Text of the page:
Tech: helps, hinders learning, interpersonal relationships

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    As technology has evolved over the years, students on campus have access to quicker forms of communication and expression. They now have access to almost anyone or any type of media at the push of a button thanks to devices like cell phone and MP3 players.
    These devices have been known to cause distraction and can make people seem unapproachable. Do cell phones and MP3 players hinder students’ awareness of their surroundings?
     “Digital technology is transforming our culture in complex ways that are difficult to fathom,” said Harald E.L. Prins, University Distinguished Professor of Anthropology. “Newly engineered portable devices such as the cell phones enable us to communicate with friends, relatives and colleagues almost anywhere and at anytime. That is the new media environment of ‘connectivity’ we now live in.” 
    The Collegian conducted a recent poll of 275 K-State students in several lecture halls and in the K-State Student Union to determine how often students use cell phones or MP3 players when they are walking to and from classes.
    About 10 percent of the students surveyed said they used either device during the entirety of each and every passing period. About 28 percent claimed they used one of the devices during the entire period, however would put the device away if they saw someone they wanted to talk to. Close to 36 percent said they use one of the devices only for a couple minutes during each passing period. And only about 5 percent said they use a cell phone or MP3 player occasionally during one or two passing periods per day, and about 20 percent said they never use either when walking in between classes.
    When the students were asked if using their cell phones or MP3 players hinder them from speaking with other people on campus, about 5 percent of students said they were completely absorbed in the device they were using. About 9 percent said they don’t talk to or approach people (strangers and friends) if they are using their cell phones or MP3 players. An overwhelming 81 percent of the students polled said they don’t let their devices hinder interaction with people on campus, and only about 4 percent said they use neither device when walking on campus.
    Lastly, when the students were asked how often they noticed people or their surroundings on campus, only about 1 percent of the students said they are completely involved in their devices and seldom look around while walking on campus. Nearly 45 percent said they are involved in their devices but can pay attention to the important things around them. About 39 percent said they seldom look at their devices while walking around and are usually paying attention to their surroundings or the people near them, and about 15 percent claimed that they were totally alert and paying attention to their surroundings or people near them while walking on campus.
    Charlene Kamper, who recently spoke at K-State, is a teacher and speaker on teen issues, learning, and relationsßhips from The Dibble Institute. The institute is a nonprofit organization dedicated to helping young people learn the skills necessary for successful relationships and marriages. In a recent press release, she stated that students’ overuse of technology “is altering the developmental and educational process.”
    According to the press release, she said when students listen to something new electronically after a class, the new information can disrupt the brain’s comprehension of the class material.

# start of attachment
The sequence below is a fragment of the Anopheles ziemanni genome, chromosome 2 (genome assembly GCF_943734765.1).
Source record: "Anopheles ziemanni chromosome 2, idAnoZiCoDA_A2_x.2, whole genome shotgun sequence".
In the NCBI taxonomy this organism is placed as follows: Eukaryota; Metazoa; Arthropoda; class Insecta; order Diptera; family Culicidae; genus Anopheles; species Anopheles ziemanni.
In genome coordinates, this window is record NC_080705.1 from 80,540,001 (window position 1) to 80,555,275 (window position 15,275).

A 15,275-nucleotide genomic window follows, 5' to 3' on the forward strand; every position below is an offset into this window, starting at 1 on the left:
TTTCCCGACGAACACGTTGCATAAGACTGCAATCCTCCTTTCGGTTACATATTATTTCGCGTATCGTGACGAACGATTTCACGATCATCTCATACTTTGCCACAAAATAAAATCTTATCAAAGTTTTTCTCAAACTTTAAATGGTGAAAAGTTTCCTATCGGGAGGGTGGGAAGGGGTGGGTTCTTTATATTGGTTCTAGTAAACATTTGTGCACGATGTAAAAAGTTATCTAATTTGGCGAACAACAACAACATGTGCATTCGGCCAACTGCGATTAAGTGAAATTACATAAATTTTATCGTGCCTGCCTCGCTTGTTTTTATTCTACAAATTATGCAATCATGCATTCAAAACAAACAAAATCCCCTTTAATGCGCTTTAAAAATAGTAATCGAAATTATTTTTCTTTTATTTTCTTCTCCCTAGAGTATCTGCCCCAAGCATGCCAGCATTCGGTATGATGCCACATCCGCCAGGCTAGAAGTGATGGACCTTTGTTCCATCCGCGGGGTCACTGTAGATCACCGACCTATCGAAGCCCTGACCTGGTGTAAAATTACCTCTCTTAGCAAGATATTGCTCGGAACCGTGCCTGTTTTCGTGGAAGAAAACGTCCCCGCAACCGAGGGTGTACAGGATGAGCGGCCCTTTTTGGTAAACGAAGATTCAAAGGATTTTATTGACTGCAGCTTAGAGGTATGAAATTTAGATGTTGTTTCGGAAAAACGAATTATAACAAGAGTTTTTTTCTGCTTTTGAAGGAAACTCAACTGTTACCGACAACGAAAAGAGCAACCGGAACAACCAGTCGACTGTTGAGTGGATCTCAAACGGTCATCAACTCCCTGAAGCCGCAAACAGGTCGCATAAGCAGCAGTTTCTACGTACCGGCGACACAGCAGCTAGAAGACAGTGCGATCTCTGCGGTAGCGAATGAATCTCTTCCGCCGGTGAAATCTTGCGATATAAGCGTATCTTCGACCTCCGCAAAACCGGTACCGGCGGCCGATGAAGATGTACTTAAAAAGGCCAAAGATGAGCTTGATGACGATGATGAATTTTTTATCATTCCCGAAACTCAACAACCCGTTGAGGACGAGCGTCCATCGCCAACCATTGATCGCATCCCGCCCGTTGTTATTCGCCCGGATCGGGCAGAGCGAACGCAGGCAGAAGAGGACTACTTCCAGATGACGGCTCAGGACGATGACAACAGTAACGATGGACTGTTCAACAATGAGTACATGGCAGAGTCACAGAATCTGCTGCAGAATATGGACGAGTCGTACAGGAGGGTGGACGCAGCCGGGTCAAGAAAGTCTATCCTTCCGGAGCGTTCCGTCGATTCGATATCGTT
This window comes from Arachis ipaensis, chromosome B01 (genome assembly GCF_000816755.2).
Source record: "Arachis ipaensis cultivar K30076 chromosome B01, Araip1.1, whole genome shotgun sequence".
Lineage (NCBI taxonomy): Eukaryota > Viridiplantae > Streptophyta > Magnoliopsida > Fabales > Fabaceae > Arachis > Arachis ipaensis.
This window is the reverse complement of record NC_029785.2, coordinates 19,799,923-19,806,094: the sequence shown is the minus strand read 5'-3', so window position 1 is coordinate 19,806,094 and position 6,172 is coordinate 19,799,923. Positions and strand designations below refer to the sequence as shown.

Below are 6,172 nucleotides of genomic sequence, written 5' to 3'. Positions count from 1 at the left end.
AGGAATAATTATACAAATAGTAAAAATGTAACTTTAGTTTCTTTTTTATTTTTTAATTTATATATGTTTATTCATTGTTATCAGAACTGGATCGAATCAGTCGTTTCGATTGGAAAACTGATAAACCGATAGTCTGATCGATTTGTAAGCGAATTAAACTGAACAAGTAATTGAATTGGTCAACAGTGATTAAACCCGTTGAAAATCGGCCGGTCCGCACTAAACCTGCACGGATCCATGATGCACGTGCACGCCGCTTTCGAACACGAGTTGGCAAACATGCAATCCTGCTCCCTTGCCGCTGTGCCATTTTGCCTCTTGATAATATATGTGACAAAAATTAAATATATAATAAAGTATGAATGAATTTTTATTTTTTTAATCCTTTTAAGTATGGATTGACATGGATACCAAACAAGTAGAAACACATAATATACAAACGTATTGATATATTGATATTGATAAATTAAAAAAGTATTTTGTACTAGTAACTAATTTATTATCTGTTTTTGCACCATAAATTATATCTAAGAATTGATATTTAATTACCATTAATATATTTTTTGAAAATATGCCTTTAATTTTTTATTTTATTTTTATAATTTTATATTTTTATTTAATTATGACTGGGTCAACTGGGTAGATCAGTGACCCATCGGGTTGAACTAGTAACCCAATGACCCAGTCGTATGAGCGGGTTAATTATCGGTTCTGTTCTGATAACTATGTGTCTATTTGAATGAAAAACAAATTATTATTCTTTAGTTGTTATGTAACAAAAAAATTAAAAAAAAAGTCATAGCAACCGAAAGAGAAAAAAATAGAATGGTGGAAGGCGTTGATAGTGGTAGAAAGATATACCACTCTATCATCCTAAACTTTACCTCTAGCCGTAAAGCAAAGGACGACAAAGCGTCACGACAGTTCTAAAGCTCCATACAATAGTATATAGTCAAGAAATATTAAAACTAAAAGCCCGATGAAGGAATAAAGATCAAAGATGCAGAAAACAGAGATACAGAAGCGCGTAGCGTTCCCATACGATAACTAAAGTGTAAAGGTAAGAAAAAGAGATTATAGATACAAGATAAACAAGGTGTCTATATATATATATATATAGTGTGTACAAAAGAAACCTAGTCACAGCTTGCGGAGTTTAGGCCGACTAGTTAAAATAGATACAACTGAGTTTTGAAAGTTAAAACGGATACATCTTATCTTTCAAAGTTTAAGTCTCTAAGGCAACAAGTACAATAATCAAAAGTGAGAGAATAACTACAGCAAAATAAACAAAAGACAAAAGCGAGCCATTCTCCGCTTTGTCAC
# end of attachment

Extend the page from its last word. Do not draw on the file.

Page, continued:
“The brain is capable of parallel processing, and when a student leaves class, his or her brain typically continues processing the educational message for a longer period of time,” Kamper said.
    An overload from multi-tasking, especially if the tasks are unrelated to each other, can slow down the brain´s ability to link thoughts properly, Kamper said.
    Prins recounted his own experience in an airport, where the number of people on their cell phones was overwhelming.
    “I felt like an alien in a surreal world of phantoms. Likewise, iPods allow us to be plugged into an incredibly rich soundscape, privately listening to recorded voices and music while walking across campus, eating in a diner, or driving in your car.”
    He said in his lecture hall, he will occasionally tap a student on the shoulder who is listening to an MP3 player.
    “It is as if I just woke them up, because they were mentally and emotionally tuned in elsewhere. Being with someone plugged up, I realize I am tuned out, almost completely irrelevant in that person’s environment,” Prins said. “In short, the digital revolution presents us with a paradox, an internal contradiction: the new technology both promotes and impairs ‘connectivity.'”
    Prins said he believes there could be a possible psychological impact from MP3s, “when waves of music drown out the more subtle sounds of leaves blowing in the wind or drops of water falling on the ground.”
    “And what happens when we have become thus desensitized to nature?” he said. “Is there such a thing as becoming addicted to music, when silence is boring or simply unbearable?”
    Students were given an opportunity to give any additional thoughts or opinions on the use of technology at the end of the survey several students were very eager to comment.
    “This is one of the first things I noticed when I came to K-state,” wrote Cody Bansemer, junior in pre-journalism and mass communications, in the comment section of the survey.  “People are hard to meet because they are too busy in their own world. They also walk out into traffic without looking or thinking twice while on their MP3 or cell phone. It’s only a matter of time before someone gets hit. I think it curbs away from interpersonal communication and the ability to meet new people.”

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